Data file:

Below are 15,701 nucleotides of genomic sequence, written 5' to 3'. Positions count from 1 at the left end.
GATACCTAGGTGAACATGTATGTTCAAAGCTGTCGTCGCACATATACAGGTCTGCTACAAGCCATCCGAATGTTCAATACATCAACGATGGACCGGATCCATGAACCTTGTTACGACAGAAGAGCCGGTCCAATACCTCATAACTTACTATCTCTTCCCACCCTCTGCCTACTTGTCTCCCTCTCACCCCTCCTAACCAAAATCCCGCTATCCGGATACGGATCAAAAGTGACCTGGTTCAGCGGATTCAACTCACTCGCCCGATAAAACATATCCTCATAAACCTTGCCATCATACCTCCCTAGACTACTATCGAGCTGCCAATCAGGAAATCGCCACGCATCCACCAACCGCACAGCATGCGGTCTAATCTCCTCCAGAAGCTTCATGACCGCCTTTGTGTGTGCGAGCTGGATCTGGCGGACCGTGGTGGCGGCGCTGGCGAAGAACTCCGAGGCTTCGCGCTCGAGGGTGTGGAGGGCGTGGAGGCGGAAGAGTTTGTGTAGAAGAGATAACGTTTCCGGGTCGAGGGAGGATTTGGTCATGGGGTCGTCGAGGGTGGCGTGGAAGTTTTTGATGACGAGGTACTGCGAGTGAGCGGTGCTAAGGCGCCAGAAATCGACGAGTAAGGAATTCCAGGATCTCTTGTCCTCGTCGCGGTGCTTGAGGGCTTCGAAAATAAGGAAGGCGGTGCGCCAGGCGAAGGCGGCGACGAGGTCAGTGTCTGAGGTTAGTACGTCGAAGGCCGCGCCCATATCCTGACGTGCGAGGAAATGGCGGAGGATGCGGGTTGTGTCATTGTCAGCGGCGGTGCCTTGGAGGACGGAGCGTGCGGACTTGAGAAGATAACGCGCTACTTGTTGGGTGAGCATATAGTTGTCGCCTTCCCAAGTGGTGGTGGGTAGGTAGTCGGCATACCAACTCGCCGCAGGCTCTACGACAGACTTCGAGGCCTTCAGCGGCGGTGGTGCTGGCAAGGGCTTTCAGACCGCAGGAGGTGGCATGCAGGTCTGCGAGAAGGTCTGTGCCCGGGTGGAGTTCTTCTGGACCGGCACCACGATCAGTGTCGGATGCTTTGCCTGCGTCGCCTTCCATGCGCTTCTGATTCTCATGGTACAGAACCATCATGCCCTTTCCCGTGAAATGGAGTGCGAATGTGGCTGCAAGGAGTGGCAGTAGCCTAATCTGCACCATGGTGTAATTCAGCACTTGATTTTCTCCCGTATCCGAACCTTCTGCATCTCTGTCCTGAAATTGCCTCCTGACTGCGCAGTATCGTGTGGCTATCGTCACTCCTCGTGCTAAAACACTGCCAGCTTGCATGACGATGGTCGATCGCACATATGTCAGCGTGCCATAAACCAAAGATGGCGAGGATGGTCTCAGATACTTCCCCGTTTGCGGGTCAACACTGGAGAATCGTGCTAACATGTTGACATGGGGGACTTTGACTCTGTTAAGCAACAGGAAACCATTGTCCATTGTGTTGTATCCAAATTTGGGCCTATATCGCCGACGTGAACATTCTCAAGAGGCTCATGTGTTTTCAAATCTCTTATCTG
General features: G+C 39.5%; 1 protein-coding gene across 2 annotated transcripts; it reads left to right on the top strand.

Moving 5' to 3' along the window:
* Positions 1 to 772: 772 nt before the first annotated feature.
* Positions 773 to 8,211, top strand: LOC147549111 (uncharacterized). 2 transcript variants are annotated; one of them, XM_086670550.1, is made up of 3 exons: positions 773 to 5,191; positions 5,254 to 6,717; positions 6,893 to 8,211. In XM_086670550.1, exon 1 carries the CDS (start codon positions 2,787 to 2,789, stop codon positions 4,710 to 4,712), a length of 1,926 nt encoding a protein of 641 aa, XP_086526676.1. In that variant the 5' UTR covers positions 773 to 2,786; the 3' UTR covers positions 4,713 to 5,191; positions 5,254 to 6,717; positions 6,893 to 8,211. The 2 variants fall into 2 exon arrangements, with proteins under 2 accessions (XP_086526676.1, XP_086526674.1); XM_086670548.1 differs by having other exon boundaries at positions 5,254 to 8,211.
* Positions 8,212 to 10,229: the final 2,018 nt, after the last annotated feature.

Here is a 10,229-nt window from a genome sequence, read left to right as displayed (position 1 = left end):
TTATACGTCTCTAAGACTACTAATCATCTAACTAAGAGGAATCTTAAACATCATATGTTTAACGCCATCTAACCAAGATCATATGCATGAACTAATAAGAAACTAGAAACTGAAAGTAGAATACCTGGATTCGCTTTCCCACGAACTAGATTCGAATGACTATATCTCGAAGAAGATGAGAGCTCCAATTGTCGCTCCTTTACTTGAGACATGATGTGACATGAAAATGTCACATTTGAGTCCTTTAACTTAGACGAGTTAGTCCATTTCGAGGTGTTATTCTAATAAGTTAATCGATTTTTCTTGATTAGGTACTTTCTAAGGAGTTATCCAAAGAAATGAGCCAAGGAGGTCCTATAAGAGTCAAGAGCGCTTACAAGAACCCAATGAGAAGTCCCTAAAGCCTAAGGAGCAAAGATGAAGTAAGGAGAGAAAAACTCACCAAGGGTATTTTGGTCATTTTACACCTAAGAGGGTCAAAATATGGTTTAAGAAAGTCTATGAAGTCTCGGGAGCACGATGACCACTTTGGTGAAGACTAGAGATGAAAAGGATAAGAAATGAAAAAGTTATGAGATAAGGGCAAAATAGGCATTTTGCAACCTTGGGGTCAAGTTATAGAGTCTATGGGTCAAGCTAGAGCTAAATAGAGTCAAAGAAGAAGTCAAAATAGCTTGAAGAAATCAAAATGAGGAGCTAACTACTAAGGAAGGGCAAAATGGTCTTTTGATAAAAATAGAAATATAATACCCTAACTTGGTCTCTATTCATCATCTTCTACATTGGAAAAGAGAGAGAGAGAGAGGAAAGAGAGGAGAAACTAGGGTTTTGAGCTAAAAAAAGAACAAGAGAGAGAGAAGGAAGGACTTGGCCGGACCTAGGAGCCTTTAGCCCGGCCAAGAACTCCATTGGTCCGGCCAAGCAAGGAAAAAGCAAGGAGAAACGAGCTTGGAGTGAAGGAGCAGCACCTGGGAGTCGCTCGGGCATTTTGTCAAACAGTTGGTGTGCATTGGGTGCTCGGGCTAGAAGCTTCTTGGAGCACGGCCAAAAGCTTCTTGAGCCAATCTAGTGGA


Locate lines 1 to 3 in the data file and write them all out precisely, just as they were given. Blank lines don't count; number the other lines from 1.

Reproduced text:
Below are 15,701 nucleotides of genomic sequence, written 5' to 3'. Positions count from 1 at the left end.
GATACCTAGGTGAACATGTATGTTCAAAGCTGTCGTCGCACATATACAGGTCTGCTACAAGCCATCCGAATGTTCAATACATCAACGATGGACCGGATCCATGAACCTTGTTACGACAGAAGAGCCGGTCCAATACCTCATAACTTACTATCTCTTCCCACCCTCTGCCTACTTGTCTCCCTCTCACCCCTCCTAACCAAAATCCCGCTATCCGGATACGGATCAAAAGTGACCTGGTTCAGCGGATTCAACTCACTCGCCCGATAAAACATATCCTCATAAACCTTGCCATCATACCTCCCTAGACTACTATCGAGCTGCCAATCAGGAAATCGCCACGCATCCACCAACCGCACAGCATGCGGTCTAATCTCCTCCAGAAGCTTCATGACCGCCTTTGTGTGTGCGAGCTGGATCTGGCGGACCGTGGTGGCGGCGCTGGCGAAGAACTCCGAGGCTTCGCGCTCGAGGGTGTGGAGGGCGTGGAGGCGGAAGAGTTTGTGTAGAAGAGATAACGTTTCCGGGTCGAGGGAGGATTTGGTCATGGGGTCGTCGAGGGTGGCGTGGAAGTTTTTGATGACGAGGTACTGCGAGTGAGCGGTGCTAAGGCGCCAGAAATCGACGAGTAAGGAATTCCAGGATCTCTTGTCCTCGTCGCGGTGCTTGAGGGCTTCGAAAATAAGGAAGGCGGTGCGCCAGGCGAAGGCGGCGACGAGGTCAGTGTCTGAGGTTAGTACGTCGAAGGCCGCGCCCATATCCTGACGTGCGAGGAAATGGCGGAGGATGCGGGTTGTGTCATTGTCAGCGGCGGTGCCTTGGAGGACGGAGCGTGCGGACTTGAGAAGATAACGCGCTACTTGTTGGGTGAGCATATAGTTGTCGCCTTCCCAAGTGGTGGTGGGTAGGTAGTCGGCATACCAACTCGCCGCAGGCTCTACGACAGACTTCGAGGCCTTCAGCGGCGGTGGTGCTGGCAAGGGCTTTCAGACCGCAGGAGGTGGCATGCAGGTCTGCGAGAAGGTCTGTGCCCGGGTGGAGTTCTTCTGGACCGGCACCACGATCAGTGTCGGATGCTTTGCCTGCGTCGCCTTCCATGCGCTTCTGATTCTCATGGTACAGAACCATCATGCCCTTTCCCGTGAAATGGAGTGCGAATGTGGCTGCAAGGAGTGGCAGTAGCCTAATCTGCACCATGGTGTAATTCAGCACTTGATTTTCTCCCGTATCCGAACCTTCTGCATCTCTGTCCTGAAATTGCCTCCTGACTGCGCAGTATCGTGTGGCTATCGTCACTCCTCGTGCTAAAACACTGCCAGCTTGCATGACGATGGTCGATCGCACATATGTCAGCGTGCCATAAACCAAAGATGGCGAGGATGGTCTCAGATACTTCCCCGTTTGCGGGTCAACACTGGAGAATCGTGCTAACATGTTGACATGGGGGACTTTGACTCTGTTAAGCAACAGGAAACCATTGTCCATTGTGTTGTATCCAAATTTGGGCCTATATCGCCGACGTGAACATTCTCAAGAGGCTCATGTGTTTTCAAATCTCTTATCTG
General features: G+C 39.5%; 1 protein-coding gene across 2 annotated transcripts; it reads left to right on the top strand.